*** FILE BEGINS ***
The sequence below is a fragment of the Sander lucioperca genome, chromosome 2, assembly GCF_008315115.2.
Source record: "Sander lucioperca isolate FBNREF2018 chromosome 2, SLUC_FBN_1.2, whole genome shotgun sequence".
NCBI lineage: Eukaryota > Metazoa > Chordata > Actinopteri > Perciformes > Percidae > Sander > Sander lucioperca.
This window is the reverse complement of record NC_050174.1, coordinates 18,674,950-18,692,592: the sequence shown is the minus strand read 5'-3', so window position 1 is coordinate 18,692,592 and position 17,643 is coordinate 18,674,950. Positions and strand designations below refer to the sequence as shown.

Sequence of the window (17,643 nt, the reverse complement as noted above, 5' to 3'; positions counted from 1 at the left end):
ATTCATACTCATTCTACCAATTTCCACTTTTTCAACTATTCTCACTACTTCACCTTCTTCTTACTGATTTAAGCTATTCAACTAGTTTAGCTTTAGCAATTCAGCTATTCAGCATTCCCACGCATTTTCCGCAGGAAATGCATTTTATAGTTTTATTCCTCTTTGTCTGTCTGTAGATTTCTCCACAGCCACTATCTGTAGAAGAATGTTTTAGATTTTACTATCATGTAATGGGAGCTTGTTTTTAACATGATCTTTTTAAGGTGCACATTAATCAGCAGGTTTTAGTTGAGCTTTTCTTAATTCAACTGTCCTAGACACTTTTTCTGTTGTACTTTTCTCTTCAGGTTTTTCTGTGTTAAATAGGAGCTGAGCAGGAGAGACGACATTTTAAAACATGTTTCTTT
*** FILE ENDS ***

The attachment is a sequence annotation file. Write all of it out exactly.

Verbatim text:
The sequence below is a fragment of the Sander lucioperca genome, chromosome 2, assembly GCF_008315115.2.
Source record: "Sander lucioperca isolate FBNREF2018 chromosome 2, SLUC_FBN_1.2, whole genome shotgun sequence".
NCBI lineage: Eukaryota > Metazoa > Chordata > Actinopteri > Perciformes > Percidae > Sander > Sander lucioperca.
This window is the reverse complement of record NC_050174.1, coordinates 18,674,950-18,692,592: the sequence shown is the minus strand read 5'-3', so window position 1 is coordinate 18,692,592 and position 17,643 is coordinate 18,674,950. Positions and strand designations below refer to the sequence as shown.

Sequence of the window (17,643 nt, the reverse complement as noted above, 5' to 3'; positions counted from 1 at the left end):
ATTCATACTCATTCTACCAATTTCCACTTTTTCAACTATTCTCACTACTTCACCTTCTTCTTACTGATTTAAGCTATTCAACTAGTTTAGCTTTAGCAATTCAGCTATTCAGCATTCCCACGCATTTTCCGCAGGAAATGCATTTTATAGTTTTATTCCTCTTTGTCTGTCTGTAGATTTCTCCACAGCCACTATCTGTAGAAGAATGTTTTAGATTTTACTATCATGTAATGGGAGCTTGTTTTTAACATGATCTTTTTAAGGTGCACATTAATCAGCAGGTTTTAGTTGAGCTTTTCTTAATTCAACTGTCCTAGACACTTTTTCTGTTGTACTTTTCTCTTCAGGTTTTTCTGTGTTAAATAGGAGCTGAGCAGGAGAGACGACATTTTAAAACATGTTTCTTT